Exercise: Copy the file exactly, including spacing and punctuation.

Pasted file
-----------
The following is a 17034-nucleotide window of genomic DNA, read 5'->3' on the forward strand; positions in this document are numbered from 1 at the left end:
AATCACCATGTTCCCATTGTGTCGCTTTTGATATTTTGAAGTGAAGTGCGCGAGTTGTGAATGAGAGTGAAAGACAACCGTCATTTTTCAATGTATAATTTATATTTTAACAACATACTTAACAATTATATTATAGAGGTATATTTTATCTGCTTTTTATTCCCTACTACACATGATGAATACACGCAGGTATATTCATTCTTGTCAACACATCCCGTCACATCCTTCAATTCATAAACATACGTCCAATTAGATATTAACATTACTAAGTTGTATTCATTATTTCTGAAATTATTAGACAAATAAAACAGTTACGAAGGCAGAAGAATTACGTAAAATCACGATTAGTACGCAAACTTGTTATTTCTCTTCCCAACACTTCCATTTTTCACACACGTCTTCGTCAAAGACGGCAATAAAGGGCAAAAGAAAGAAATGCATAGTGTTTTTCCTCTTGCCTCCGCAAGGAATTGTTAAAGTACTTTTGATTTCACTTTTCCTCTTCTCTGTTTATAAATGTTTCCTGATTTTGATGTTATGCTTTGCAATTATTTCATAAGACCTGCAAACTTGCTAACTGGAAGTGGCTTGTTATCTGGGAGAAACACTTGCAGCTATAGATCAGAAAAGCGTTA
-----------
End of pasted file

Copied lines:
The following is a 17034-nucleotide window of genomic DNA, read 5'->3' on the forward strand; positions in this document are numbered from 1 at the left end:
AATCACCATGTTCCCATTGTGTCGCTTTTGATATTTTGAAGTGAAGTGCGCGAGTTGTGAATGAGAGTGAAAGACAACCGTCATTTTTCAATGTATAATTTATATTTTAACAACATACTTAACAATTATATTATAGAGGTATATTTTATCTGCTTTTTATTCCCTACTACACATGATGAATACACGCAGGTATATTCATTCTTGTCAACACATCCCGTCACATCCTTCAATTCATAAACATACGTCCAATTAGATATTAACATTACTAAGTTGTATTCATTATTTCTGAAATTATTAGACAAATAAAACAGTTACGAAGGCAGAAGAATTACGTAAAATCACGATTAGTACGCAAACTTGTTATTTCTCTTCCCAACACTTCCATTTTTCACACACGTCTTCGTCAAAGACGGCAATAAAGGGCAAAAGAAAGAAATGCATAGTGTTTTTCCTCTTGCCTCCGCAAGGAATTGTTAAAGTACTTTTGATTTCACTTTTCCTCTTCTCTGTTTATAAATGTTTCCTGATTTTGATGTTATGCTTTGCAATTATTTCATAAGACCTGCAAACTTGCTAACTGGAAGTGGCTTGTTATCTGGGAGAAACACTTGCAGCTATAGATCAGAAAAGCGTTA